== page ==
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For Freedom Now, with host Dr. Kenneth Clark, is television’s first exchange of ideas by the leaders of five organizations engaged in securing full civil rights for Negroes. Featured guests are Dr. King of SCLC, Whitney Young of the National Urban League, James Farmer of CORE, James Forman of SNCC, and Roy Wilkins of the NAACP.
O. P. Paliwal and Yves Choliere, from the World Council of Peace, invite Dr. King to speak at a session in Geneva about the well being of Vietnam.
Chicago's Temple Sholom encourages interested parties to reserve their tickets soon, given the widespread enthusiasm for Dr. King's upcoming speaking engagement.
Randolph T. Blackwell requests a one-year leave of absence from the Southern Christian Leadership Conference to work with Citizens Crusade Against Poverty. Blackwell will assist the S.C.L.C. sister organization with its emerging Southern Rural Development Project.
Arnold Aronson sends the agenda for an upcoming meeting for the Executive Committee of the Leadership Conference. Important topics of discussion include the Civil Rights Act of 1967 and the Freedom Budget.
Elmer Elsea enlightens Dr. King on how his involvement with the previous Holy Week brought joy and blessings. Mr. Elsea discovers Dr. King will be returning to the Holy Land of Jerusalem for the Prayer Pilgrimage for Freedom. Mr. Elsea encourages Dr. King to utilize Citexco Tours to conduct his expedition.
The Board of Christian Social Concerns of the Methodist Church releases a statement regarding the conflict in Vietnam and possible outcomes and solutions. The board urges steps leading to a withdrawal of US forces from Vietnam.
This is a transcript of an August 1965 interview of Dr. King on the CBS television news program Face the Nation. King is asked to comment on numerous issues facing American society including the conflict in Vietnam, civil rights, housing and birth control.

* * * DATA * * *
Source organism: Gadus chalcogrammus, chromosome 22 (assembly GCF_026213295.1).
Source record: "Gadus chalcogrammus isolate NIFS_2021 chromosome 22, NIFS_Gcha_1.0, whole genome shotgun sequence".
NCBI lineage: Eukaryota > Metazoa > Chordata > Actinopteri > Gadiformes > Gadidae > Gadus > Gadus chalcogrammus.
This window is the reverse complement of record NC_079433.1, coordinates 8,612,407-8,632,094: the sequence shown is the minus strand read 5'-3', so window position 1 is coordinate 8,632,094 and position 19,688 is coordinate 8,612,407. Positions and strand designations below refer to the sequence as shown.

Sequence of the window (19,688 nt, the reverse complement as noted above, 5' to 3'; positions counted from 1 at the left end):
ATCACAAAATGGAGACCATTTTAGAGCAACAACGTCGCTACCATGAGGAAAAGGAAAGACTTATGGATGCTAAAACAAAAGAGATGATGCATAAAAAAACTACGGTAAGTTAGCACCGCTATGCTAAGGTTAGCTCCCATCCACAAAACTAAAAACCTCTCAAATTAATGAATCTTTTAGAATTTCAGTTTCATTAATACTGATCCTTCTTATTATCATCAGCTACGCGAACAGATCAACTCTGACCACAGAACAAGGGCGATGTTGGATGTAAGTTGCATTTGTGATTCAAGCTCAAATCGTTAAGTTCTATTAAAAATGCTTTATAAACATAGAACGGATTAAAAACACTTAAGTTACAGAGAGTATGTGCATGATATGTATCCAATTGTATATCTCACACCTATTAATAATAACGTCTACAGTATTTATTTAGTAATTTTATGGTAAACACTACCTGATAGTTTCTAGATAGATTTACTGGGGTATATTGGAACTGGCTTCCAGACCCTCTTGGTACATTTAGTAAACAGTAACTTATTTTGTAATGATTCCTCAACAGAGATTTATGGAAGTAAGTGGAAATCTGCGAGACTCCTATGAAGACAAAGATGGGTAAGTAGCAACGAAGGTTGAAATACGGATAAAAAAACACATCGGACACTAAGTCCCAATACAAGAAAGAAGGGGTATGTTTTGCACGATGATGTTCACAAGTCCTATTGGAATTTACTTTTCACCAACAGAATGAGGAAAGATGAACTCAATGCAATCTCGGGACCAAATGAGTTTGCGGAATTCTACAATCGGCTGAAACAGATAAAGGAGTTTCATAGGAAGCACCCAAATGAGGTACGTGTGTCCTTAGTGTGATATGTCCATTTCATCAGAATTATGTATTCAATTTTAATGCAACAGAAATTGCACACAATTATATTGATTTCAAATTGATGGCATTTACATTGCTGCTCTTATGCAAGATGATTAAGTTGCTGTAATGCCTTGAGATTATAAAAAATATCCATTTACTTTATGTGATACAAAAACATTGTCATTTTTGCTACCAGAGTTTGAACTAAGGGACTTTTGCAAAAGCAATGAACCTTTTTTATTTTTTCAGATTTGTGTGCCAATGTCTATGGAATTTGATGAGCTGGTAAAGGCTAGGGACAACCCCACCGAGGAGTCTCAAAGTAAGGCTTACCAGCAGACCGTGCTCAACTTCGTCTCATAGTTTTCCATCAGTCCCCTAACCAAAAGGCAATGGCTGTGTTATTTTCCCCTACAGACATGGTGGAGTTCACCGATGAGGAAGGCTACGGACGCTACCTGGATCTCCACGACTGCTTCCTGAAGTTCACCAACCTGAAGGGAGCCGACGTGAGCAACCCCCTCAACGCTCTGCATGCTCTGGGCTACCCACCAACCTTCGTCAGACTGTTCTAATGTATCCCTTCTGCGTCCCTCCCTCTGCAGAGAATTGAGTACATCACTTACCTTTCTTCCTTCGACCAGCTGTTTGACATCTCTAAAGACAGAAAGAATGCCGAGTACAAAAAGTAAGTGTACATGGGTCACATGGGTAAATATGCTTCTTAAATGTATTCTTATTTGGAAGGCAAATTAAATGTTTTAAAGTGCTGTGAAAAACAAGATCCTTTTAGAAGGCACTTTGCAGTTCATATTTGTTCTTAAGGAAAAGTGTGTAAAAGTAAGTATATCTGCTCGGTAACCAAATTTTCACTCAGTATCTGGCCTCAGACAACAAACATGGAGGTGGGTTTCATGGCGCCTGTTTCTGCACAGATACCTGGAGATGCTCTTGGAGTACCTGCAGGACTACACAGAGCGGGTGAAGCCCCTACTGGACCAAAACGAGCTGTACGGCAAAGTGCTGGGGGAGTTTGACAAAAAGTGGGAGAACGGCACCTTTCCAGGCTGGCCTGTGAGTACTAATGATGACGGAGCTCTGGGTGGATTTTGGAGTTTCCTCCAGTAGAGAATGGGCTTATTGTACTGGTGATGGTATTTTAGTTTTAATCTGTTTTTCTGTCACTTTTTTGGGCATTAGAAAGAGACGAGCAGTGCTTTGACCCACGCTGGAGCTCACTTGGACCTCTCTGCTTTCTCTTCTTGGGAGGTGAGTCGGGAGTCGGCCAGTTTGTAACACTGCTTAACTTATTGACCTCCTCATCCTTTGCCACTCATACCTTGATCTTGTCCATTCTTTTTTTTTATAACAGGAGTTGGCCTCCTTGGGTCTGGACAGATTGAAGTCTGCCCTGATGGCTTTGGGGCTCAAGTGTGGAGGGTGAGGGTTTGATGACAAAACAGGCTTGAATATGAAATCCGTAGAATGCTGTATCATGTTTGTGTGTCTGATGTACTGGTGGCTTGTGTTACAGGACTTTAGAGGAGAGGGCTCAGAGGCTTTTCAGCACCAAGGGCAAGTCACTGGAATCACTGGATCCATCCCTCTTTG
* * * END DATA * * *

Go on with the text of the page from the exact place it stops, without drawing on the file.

In an attempt to redirect the focus of Negro students in Birmingham, Superintendent Theo R. Wright presents a sworn affidavit detailing his responsibilities and plans to revitalize the educational direction of Birmingham Public Schools.
This summary of the SCLC's Ninth Annual Convention describes events that were instrumental in the formation of the organization. The document outlines the ongoing projects of the organization and offers proposals for future efforts.
Dr. Harding gives a full detailed presentation on Black Power before the Southeastern Regional Advisory Board of the Anti-Defamation League of B'nai B'rith.
This memorandum sent to Dr. King by Professor St. Clair Drake, is a full proposal for the development/revival of the co-operative movements among negroes in large urban centers.
Helen Harrington writes to Dr. King to offer him the use of her poems in his writing and speeches. The poems, attached, are entitled 'Color Book,' 'Viet Nam,' and 'Two Prisons.' In a post script, Harrington urges Dr. King to run for president on an independent ticket, provided a peace candidate is not nominated by the Republican or Democratic parties, adding that she wants no more of President Johnson.
In this 1962 draft for his column in the New York Amsterdam News, Dr. King emphasizes that school desegregation and the Rosa Parks incident are crucial turning points in the Civil Rights Movement.
Robert Lodge questions Dr. King about the future and past of the Civil Rights Movement during a Press Conference USA recording.
Pastor Bill Lawson writes Dr. King seeking his help with spreading the Civil Rights Movement in Houston. He asks King to establish a permanent SCLC office in Houston and engage in nonviolent demonstrations.
Dr. King receives the first Margaret Sanger Award in Human Rights at the National Conference. Dr. King states, "Negroes have a special and urgent concern with family planning as a profoundly important ingredient in their struggle for security and a decent life."
Dr. King delivers an address for the Poor People's Campaign Committee of Nassau County.
Judy Richardson of SNCC writes to Mrs. King to give her a copy of the new Negro history primer, "Negroes in American History." The book serves as a method of teaching children about African American history while tying in elements of the Civil Rights Movement.